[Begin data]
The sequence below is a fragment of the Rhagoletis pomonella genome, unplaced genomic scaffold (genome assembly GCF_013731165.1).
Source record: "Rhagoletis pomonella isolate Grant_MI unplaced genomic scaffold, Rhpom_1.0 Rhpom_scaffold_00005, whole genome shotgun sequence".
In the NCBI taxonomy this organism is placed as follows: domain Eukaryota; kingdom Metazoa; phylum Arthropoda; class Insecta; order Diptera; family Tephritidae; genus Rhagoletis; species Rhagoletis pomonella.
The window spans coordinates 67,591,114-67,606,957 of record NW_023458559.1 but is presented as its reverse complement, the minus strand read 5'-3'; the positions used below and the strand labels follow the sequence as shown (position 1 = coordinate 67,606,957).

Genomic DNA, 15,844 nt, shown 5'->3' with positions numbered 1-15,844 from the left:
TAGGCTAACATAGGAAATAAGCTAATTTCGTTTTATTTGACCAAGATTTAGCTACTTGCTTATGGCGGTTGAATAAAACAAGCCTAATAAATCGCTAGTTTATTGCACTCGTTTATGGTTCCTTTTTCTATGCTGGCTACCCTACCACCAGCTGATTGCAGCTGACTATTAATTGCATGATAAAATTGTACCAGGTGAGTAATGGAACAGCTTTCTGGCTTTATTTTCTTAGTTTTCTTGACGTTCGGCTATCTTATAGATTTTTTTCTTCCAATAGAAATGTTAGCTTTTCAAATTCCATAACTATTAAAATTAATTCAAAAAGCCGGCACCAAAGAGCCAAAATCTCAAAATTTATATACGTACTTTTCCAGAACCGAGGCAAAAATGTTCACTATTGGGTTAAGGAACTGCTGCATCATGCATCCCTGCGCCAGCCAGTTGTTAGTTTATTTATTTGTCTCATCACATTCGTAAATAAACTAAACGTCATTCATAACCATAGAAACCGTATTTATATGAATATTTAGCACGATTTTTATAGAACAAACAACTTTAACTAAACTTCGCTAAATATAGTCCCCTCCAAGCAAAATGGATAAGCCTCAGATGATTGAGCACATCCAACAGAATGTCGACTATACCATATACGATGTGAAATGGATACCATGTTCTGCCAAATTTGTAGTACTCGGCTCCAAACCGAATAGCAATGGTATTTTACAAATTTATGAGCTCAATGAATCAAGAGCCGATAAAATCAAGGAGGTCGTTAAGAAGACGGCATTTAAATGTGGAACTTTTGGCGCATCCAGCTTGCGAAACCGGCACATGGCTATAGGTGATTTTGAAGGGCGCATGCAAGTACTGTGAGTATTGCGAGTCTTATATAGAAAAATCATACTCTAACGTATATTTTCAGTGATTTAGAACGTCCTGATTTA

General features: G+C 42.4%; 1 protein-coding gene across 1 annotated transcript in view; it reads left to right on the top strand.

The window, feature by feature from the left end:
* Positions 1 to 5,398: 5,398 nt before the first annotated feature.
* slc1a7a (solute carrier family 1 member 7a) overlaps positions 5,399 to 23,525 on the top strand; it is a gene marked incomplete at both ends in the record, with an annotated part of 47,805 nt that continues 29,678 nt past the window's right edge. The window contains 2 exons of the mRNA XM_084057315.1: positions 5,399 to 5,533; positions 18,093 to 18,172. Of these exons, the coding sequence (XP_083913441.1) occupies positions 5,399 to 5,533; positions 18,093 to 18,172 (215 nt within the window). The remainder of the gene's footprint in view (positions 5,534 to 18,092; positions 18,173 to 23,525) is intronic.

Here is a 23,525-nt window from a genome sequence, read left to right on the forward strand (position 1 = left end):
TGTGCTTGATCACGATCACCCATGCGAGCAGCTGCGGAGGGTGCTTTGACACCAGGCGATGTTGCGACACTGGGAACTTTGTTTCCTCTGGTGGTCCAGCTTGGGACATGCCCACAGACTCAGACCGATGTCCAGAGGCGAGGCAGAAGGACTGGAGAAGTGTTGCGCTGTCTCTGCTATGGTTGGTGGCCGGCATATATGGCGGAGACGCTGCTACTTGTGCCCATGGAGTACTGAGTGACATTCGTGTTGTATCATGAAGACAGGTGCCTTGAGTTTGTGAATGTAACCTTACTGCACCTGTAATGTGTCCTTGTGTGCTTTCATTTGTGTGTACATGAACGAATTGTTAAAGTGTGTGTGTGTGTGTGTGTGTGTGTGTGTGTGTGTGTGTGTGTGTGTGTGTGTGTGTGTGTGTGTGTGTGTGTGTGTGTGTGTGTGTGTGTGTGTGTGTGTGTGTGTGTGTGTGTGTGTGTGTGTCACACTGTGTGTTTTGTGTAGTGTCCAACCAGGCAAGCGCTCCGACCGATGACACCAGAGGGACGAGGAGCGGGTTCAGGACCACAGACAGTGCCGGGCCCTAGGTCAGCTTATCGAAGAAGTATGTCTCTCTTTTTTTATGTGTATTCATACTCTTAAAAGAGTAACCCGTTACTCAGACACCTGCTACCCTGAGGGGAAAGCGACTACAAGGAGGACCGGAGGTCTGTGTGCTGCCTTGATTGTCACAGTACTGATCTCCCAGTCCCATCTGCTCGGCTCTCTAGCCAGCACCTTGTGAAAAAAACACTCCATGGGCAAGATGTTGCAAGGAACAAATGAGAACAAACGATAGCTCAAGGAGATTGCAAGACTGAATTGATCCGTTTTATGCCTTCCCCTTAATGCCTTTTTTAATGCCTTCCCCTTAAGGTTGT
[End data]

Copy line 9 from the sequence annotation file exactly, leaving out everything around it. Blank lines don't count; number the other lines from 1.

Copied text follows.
* Positions 1 to 5,398: 5,398 nt before the first annotated feature.